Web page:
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And if you don't develop a pretty solid technique first, in soft shoes, then it is not only very difficult to do so, it is somewhat unlikely that you will ever develop really good articulation of the feet and good use of the muscles in the feet when jumping. Which is just one of the reasons that I don't feel that pointe work is appropriate for most adult students, especially those beginning as an adult, and trying to do it long before they have developed a strong enough technique.

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Yes, this is going to be one of those, lets agree to disagree situations.

 

I totally respect your opinion though as a ballet teacher, and I find it difficult to put my opinion forward on this topic as it took me 10 years of ballet to get to the point (;) ) where I could do pointe work...so I am totally on Ms Leighs side about this.

 

However, seeing an adult dancer going on pointe and how happy they look..through the tears...I can understand the 'need' for adults to do this. You and I Ms. Leigh (and a few others on this partiicular forum) were priveledged enough to have the opportunity to do ballet and pointe work at the right age, so many others did not. We only offer good advice, and believe it our not we truely do you have your best interests at heart, even when we say, "It's just not right to do pointe work, or we really don't like this". It's difficult for those that have had years of training, to say "yes its ok for you to go on pointe just because you have been doing ballet for 6 months or a year',especially when you have just seen an adult dancer try and do pique turns with bent legs. It's distressing to see someone wobbling and falling off pointe,just as it must be for the person wobbling, it's just like hearing a musician hit the wrong note.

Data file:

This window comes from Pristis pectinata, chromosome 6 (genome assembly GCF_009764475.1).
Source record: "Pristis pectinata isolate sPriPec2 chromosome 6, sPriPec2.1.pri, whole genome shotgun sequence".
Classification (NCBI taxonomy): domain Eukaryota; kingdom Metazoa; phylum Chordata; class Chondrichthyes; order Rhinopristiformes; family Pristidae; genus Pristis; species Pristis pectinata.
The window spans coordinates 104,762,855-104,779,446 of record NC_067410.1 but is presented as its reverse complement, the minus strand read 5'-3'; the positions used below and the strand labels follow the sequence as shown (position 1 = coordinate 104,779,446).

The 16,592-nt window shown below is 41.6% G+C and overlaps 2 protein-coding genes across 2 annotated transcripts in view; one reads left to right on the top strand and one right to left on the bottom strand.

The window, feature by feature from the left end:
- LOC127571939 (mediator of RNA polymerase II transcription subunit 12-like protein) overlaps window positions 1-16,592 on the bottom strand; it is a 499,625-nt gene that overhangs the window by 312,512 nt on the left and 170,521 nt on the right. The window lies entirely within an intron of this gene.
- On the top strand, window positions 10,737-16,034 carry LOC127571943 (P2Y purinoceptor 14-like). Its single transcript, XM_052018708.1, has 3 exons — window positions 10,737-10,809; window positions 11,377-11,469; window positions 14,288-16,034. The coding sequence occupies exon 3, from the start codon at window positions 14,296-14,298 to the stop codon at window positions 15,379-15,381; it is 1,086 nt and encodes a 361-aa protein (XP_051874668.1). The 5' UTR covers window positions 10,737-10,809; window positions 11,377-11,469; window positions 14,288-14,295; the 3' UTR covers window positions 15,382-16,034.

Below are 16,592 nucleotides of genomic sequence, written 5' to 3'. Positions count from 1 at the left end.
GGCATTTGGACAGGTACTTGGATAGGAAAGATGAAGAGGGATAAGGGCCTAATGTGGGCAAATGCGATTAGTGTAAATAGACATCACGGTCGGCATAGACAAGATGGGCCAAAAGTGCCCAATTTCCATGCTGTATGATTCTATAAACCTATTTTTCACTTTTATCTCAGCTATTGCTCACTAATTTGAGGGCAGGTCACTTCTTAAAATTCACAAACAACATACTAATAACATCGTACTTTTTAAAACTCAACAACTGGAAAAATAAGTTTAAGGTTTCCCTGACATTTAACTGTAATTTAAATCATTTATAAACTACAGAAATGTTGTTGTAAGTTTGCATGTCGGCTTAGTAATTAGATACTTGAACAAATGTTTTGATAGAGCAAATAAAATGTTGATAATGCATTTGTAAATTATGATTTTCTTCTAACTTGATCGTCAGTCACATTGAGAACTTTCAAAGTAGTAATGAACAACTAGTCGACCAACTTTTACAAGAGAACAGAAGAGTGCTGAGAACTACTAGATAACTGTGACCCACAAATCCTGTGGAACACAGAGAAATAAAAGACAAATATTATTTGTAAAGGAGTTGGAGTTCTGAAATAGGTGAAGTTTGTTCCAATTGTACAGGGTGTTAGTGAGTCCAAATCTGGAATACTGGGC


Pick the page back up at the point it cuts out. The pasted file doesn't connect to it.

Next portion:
So, understand, we all appreciate your desire for pointe work, but you have to also appreciate that a correctly trained musician,like a correctly trained ballet dancer will seldom hit a wrong note.

But, it is nice to see so many determined adult dancers out there :)

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Guest Zarafa

To clarify, I didn't mean they were adult beginners: they have all danced for 2-3 years approximately 4 times a week. I meant they were beginners en pointe, not beginners to ballet. Sorry for the confusion.

 

But, Xena, I watched the class and they really do spend that hour en pointe. They do releves at the barre, echappes, pas de bourees (including pas de bourree pique, which involves standing on one leg) etc. It is not a normal barre in any sense. It is exclusively a pointe class. It is not like the class you described, something which I would have no problem with.

 

My difficulty is not with them wanting to do it, it is with the level of the class they are being taught. I have stated to them that perhaps they might talk to their teacher and ask for a class along the lines that you suggest and that I am more familiar. As they are adults, obviously this decision rests in their hands. I hope for their sake they are sensible about it, but they are all so excited about starting pointe that I am not sure common sense with triumph!